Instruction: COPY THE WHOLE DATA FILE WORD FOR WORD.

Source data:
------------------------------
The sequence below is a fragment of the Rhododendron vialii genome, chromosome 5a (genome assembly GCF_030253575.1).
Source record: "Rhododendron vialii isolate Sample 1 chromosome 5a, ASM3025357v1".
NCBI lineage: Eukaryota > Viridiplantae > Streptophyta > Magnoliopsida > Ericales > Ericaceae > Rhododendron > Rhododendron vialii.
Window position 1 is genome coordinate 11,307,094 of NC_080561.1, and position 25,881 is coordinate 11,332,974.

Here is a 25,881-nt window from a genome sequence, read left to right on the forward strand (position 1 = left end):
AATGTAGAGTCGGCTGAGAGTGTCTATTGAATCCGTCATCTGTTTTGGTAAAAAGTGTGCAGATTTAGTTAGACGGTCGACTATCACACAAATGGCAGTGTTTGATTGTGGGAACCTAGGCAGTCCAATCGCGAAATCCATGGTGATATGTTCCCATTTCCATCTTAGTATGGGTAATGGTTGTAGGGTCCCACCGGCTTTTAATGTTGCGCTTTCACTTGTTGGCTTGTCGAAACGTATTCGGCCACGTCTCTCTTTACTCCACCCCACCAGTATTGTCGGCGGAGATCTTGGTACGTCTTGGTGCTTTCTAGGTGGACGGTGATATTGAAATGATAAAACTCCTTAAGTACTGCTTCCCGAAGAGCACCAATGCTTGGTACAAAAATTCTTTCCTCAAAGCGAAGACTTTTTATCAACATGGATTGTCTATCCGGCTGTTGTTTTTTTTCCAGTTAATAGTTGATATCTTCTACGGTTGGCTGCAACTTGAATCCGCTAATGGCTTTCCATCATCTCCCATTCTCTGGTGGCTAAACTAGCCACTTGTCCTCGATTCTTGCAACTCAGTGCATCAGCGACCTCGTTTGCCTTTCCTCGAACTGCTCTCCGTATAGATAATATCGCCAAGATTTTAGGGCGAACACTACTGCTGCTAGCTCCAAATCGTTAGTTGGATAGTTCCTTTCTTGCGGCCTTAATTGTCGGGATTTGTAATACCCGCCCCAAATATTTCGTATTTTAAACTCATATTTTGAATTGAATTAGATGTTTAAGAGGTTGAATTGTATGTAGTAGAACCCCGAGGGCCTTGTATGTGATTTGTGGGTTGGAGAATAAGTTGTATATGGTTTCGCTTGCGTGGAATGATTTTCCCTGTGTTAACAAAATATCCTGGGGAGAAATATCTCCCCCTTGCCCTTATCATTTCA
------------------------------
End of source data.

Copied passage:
The sequence below is a fragment of the Rhododendron vialii genome, chromosome 5a (genome assembly GCF_030253575.1).
Source record: "Rhododendron vialii isolate Sample 1 chromosome 5a, ASM3025357v1".
NCBI lineage: Eukaryota > Viridiplantae > Streptophyta > Magnoliopsida > Ericales > Ericaceae > Rhododendron > Rhododendron vialii.
Window position 1 is genome coordinate 11,307,094 of NC_080561.1, and position 25,881 is coordinate 11,332,974.

Here is a 25,881-nt window from a genome sequence, read left to right on the forward strand (position 1 = left end):
AATGTAGAGTCGGCTGAGAGTGTCTATTGAATCCGTCATCTGTTTTGGTAAAAAGTGTGCAGATTTAGTTAGACGGTCGACTATCACACAAATGGCAGTGTTTGATTGTGGGAACCTAGGCAGTCCAATCGCGAAATCCATGGTGATATGTTCCCATTTCCATCTTAGTATGGGTAATGGTTGTAGGGTCCCACCGGCTTTTAATGTTGCGCTTTCACTTGTTGGCTTGTCGAAACGTATTCGGCCACGTCTCTCTTTACTCCACCCCACCAGTATTGTCGGCGGAGATCTTGGTACGTCTTGGTGCTTTCTAGGTGGACGGTGATATTGAAATGATAAAACTCCTTAAGTACTGCTTCCCGAAGAGCACCAATGCTTGGTACAAAAATTCTTTCCTCAAAGCGAAGACTTTTTATCAACATGGATTGTCTATCCGGCTGTTGTTTTTTTTCCAGTTAATAGTTGATATCTTCTACGGTTGGCTGCAACTTGAATCCGCTAATGGCTTTCCATCATCTCCCATTCTCTGGTGGCTAAACTAGCCACTTGTCCTCGATTCTTGCAACTCAGTGCATCAGCGACCTCGTTTGCCTTTCCTCGAACTGCTCTCCGTATAGATAATATCGCCAAGATTTTAGGGCGAACACTACTGCTGCTAGCTCCAAATCGTTAGTTGGATAGTTCCTTTCTTGCGGCCTTAATTGTCGGGATTTGTAATACCCGCCCCAAATATTTCGTATTTTAAACTCATATTTTGAATTGAATTAGATGTTTAAGAGGTTGAATTGTATGTAGTAGAACCCCGAGGGCCTTGTATGTGATTTGTGGGTTGGAGAATAAGTTGTATATGGTTTCGCTTGCGTGGAATGATTTTCCCTGTGTTAACAAAATATCCTGGGGAGAAATATCTCCCCCTTGCCCTTATCATTTCA